[The owner of one of the few existing cartridges of Chase HQ 2] mentioned to me that unless someone could find a way to guarantee the code wouldn't be duplicated to anyone else, he wouldn't be interested.
Did he also say things like "My treasureeeeee" and is he a little grey guy?

Offline Axelay

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If a game waits for the next frame before doing a "present", which is normally how it works, then in theory 60Hz can be smoother because there are more updates, so you have potentially less wasted frame time waiting until the next "present" time compared to 50Hz.


I guess I was thinking in terms of games with a consistent frame rate, assuming they've been worked out to a 'CPU budget' for the target frame rate.  What you're describing makes me think more of CPU time being some 'arbitrary' value that is as long as it takes and just waits for the next screen refresh to come along.

Offline ivarf

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Anyhow, I still have to figure out how to lift the circuit board far enough from the drive to try changing the belt, especially without breaking any circuitry, wires, etc. :/ From what little I can see at the moment, the belt appears to be intact, at least around the capstan, but I previously verified that the spindle is not turning, so I really hope it is just the belt and it's broken in some other location/way.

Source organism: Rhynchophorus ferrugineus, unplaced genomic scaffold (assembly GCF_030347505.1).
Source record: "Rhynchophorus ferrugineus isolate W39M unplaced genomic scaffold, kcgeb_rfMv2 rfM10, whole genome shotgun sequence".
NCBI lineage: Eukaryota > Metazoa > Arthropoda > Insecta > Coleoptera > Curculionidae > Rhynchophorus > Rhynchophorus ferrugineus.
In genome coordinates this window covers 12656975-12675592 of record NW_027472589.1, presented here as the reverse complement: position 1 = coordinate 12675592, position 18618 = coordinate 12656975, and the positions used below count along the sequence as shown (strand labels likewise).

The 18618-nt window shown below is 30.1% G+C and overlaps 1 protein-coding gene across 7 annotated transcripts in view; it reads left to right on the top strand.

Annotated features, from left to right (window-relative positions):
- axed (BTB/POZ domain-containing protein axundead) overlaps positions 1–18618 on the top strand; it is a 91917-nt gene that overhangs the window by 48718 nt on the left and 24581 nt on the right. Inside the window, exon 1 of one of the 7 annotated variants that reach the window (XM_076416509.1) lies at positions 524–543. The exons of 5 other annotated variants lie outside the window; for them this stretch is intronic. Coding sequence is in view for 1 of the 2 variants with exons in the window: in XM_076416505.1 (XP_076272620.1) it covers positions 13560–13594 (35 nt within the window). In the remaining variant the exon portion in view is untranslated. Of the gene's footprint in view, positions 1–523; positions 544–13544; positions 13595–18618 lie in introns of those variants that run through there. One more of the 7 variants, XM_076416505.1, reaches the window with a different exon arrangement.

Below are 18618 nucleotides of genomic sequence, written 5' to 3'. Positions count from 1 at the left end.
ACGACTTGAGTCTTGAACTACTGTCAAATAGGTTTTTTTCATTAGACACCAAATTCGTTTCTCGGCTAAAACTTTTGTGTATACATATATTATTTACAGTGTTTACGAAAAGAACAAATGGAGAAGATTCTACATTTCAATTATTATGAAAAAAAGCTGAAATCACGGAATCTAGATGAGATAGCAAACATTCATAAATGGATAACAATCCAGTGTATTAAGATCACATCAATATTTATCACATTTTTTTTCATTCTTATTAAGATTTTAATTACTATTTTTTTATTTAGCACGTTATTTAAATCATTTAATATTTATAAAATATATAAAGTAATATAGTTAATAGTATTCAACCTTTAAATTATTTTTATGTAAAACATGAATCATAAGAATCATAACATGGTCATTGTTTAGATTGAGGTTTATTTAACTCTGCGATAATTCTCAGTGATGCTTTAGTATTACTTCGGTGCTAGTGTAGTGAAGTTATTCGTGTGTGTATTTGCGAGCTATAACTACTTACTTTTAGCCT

It don't need to broken to not work, it may be to loose

Offline arnoldemu

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I guess I was thinking in terms of games with a consistent frame rate, assuming they've been worked out to a 'CPU budget' for the target frame rate.  What you're describing makes me think more of CPU time being some 'arbitrary' value that is as long as it takes and just waits for the next screen refresh to come along.
Yes it's a choice. Lock you game to a specific number of frames, or let it take as many frames as it needs for "1 update", then switch when you're ready.

If it's "as many as it needs for 1 update" the game can slow down and speed up. In this case 60Hz may result in smoother play compared to 50Hz. Some games do this, but they keep track of this and adjust times that must be in exact seconds using a "frame adjustment" or how long the frame took compared to how long it should take. So that if something needs to take 5 seconds, it really does regardless of actual frame rate.

True, if the game is locked at a specific number of frames, you'll have less time in 60Hz, especially if you're doing that measuring using vsyncs.